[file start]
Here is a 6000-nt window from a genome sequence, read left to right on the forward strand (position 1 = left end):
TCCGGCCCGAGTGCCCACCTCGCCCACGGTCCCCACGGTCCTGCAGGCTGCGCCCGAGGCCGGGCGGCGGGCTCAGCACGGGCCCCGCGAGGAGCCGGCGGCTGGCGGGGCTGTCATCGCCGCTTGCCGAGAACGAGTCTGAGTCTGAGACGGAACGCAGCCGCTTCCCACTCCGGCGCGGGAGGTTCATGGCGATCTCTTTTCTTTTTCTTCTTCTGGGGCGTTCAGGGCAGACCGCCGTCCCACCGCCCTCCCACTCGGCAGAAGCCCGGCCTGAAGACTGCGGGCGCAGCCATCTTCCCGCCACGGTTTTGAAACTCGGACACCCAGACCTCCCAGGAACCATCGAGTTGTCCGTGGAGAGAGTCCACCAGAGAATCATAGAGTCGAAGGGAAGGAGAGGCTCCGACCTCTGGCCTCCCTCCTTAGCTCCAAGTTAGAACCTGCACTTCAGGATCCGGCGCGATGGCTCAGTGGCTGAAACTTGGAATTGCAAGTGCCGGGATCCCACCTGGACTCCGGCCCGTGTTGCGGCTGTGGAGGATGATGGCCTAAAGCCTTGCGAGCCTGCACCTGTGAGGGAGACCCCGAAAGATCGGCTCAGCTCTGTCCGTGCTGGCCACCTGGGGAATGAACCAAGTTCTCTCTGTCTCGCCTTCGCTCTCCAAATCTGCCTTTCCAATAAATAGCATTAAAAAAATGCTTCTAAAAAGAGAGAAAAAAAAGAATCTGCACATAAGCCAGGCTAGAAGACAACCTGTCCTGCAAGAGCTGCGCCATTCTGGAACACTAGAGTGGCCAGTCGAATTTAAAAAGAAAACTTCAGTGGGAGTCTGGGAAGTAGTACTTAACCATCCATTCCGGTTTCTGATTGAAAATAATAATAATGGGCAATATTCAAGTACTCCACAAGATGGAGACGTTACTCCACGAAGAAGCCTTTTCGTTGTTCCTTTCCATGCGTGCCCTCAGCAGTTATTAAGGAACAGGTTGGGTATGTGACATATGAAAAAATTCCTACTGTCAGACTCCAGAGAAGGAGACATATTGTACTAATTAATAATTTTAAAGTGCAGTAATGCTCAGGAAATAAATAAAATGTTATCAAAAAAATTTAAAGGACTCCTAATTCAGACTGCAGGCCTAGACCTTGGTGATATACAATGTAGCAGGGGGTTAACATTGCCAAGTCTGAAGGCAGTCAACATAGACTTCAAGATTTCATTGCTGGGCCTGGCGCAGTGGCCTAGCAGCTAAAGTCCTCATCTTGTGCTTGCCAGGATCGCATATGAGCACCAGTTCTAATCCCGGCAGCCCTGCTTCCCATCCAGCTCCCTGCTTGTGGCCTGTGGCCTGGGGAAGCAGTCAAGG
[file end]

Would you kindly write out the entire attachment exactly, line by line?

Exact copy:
Here is a 6000-nt window from a genome sequence, read left to right on the forward strand (position 1 = left end):
TCCGGCCCGAGTGCCCACCTCGCCCACGGTCCCCACGGTCCTGCAGGCTGCGCCCGAGGCCGGGCGGCGGGCTCAGCACGGGCCCCGCGAGGAGCCGGCGGCTGGCGGGGCTGTCATCGCCGCTTGCCGAGAACGAGTCTGAGTCTGAGACGGAACGCAGCCGCTTCCCACTCCGGCGCGGGAGGTTCATGGCGATCTCTTTTCTTTTTCTTCTTCTGGGGCGTTCAGGGCAGACCGCCGTCCCACCGCCCTCCCACTCGGCAGAAGCCCGGCCTGAAGACTGCGGGCGCAGCCATCTTCCCGCCACGGTTTTGAAACTCGGACACCCAGACCTCCCAGGAACCATCGAGTTGTCCGTGGAGAGAGTCCACCAGAGAATCATAGAGTCGAAGGGAAGGAGAGGCTCCGACCTCTGGCCTCCCTCCTTAGCTCCAAGTTAGAACCTGCACTTCAGGATCCGGCGCGATGGCTCAGTGGCTGAAACTTGGAATTGCAAGTGCCGGGATCCCACCTGGACTCCGGCCCGTGTTGCGGCTGTGGAGGATGATGGCCTAAAGCCTTGCGAGCCTGCACCTGTGAGGGAGACCCCGAAAGATCGGCTCAGCTCTGTCCGTGCTGGCCACCTGGGGAATGAACCAAGTTCTCTCTGTCTCGCCTTCGCTCTCCAAATCTGCCTTTCCAATAAATAGCATTAAAAAAATGCTTCTAAAAAGAGAGAAAAAAAAGAATCTGCACATAAGCCAGGCTAGAAGACAACCTGTCCTGCAAGAGCTGCGCCATTCTGGAACACTAGAGTGGCCAGTCGAATTTAAAAAGAAAACTTCAGTGGGAGTCTGGGAAGTAGTACTTAACCATCCATTCCGGTTTCTGATTGAAAATAATAATAATGGGCAATATTCAAGTACTCCACAAGATGGAGACGTTACTCCACGAAGAAGCCTTTTCGTTGTTCCTTTCCATGCGTGCCCTCAGCAGTTATTAAGGAACAGGTTGGGTATGTGACATATGAAAAAATTCCTACTGTCAGACTCCAGAGAAGGAGACATATTGTACTAATTAATAATTTTAAAGTGCAGTAATGCTCAGGAAATAAATAAAATGTTATCAAAAAAATTTAAAGGACTCCTAATTCAGACTGCAGGCCTAGACCTTGGTGATATACAATGTAGCAGGGGGTTAACATTGCCAAGTCTGAAGGCAGTCAACATAGACTTCAAGATTTCATTGCTGGGCCTGGCGCAGTGGCCTAGCAGCTAAAGTCCTCATCTTGTGCTTGCCAGGATCGCATATGAGCACCAGTTCTAATCCCGGCAGCCCTGCTTCCCATCCAGCTCCCTGCTTGTGGCCTGTGGCCTGGGGAAGCAGTCAAGG